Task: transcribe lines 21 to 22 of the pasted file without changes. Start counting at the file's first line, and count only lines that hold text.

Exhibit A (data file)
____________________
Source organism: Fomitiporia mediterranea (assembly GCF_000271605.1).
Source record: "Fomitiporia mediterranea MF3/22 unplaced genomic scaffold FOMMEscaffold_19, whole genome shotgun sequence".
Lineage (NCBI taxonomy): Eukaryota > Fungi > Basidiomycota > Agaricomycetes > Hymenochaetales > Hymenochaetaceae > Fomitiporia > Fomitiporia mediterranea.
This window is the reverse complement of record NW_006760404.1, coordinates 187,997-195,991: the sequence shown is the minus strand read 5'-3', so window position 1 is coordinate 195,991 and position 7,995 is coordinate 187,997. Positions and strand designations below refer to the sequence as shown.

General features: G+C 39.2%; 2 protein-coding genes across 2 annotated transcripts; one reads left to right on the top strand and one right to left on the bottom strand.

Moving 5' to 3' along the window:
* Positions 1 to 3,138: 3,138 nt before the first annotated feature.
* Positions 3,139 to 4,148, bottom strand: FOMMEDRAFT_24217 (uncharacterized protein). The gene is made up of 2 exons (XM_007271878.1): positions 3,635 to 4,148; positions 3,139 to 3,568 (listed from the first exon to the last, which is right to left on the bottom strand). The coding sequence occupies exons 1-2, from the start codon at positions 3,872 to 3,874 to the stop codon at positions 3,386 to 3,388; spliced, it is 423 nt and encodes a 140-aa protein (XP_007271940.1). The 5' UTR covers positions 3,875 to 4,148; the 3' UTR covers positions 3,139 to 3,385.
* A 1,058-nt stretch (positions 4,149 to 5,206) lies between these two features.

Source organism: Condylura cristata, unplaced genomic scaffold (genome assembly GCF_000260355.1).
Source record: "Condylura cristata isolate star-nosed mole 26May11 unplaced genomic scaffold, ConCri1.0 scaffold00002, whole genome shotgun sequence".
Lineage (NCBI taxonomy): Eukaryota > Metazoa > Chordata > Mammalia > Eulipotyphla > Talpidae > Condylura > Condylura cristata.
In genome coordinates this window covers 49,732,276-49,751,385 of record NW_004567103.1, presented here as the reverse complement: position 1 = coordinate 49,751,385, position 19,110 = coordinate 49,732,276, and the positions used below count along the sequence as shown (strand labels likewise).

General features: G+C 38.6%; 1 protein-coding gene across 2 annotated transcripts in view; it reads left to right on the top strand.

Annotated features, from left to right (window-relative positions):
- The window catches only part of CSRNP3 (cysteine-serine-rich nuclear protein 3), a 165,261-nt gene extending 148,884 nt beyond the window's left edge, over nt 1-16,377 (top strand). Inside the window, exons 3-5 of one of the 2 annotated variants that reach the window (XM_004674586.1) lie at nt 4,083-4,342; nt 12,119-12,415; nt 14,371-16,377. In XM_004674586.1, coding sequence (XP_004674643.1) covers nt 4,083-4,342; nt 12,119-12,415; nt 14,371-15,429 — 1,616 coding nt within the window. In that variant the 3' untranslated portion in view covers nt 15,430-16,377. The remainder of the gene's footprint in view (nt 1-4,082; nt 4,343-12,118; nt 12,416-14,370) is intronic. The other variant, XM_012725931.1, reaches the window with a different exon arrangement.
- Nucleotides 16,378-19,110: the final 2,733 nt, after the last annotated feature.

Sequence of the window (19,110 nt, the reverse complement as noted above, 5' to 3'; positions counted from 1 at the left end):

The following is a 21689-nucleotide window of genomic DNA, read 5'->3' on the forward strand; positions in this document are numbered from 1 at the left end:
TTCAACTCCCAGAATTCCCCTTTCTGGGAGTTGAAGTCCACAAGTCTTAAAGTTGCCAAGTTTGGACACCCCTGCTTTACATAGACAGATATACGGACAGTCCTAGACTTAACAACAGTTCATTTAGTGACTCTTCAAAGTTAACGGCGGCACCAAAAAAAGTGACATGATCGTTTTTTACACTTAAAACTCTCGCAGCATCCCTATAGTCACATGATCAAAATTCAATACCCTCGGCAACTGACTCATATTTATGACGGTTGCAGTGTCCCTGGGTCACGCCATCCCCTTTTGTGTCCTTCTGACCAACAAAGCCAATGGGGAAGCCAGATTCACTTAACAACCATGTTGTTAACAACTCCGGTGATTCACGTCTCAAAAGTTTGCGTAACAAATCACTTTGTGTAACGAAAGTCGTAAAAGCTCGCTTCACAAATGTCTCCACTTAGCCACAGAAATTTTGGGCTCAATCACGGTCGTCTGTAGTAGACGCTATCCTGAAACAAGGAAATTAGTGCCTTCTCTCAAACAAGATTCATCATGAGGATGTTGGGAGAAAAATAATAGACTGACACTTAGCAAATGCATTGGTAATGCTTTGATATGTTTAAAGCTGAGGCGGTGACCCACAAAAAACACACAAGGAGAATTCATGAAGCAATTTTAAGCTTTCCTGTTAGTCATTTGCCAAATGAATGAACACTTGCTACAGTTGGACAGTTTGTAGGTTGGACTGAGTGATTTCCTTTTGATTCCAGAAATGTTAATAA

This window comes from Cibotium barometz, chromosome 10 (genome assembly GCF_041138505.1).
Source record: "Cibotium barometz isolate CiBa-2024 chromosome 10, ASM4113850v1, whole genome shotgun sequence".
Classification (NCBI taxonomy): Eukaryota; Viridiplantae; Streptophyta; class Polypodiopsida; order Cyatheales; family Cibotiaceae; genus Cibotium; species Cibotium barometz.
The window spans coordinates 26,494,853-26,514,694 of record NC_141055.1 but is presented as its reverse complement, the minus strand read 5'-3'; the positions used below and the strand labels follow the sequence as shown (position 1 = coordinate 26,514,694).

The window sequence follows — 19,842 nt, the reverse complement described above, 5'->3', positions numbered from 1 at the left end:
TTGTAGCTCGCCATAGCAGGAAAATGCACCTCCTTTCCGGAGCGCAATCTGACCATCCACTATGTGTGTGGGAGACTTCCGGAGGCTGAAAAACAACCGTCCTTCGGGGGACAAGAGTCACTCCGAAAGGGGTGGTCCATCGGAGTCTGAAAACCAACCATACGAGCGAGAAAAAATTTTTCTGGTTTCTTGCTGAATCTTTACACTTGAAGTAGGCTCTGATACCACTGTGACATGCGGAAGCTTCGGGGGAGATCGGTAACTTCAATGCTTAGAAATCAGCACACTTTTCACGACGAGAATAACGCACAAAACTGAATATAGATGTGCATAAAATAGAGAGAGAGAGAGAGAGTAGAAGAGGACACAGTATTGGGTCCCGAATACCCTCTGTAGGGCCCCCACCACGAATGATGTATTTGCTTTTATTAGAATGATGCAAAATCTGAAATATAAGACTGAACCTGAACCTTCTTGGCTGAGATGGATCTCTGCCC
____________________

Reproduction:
This window comes from Cibotium barometz, chromosome 10 (genome assembly GCF_041138505.1).
Source record: "Cibotium barometz isolate CiBa-2024 chromosome 10, ASM4113850v1, whole genome shotgun sequence".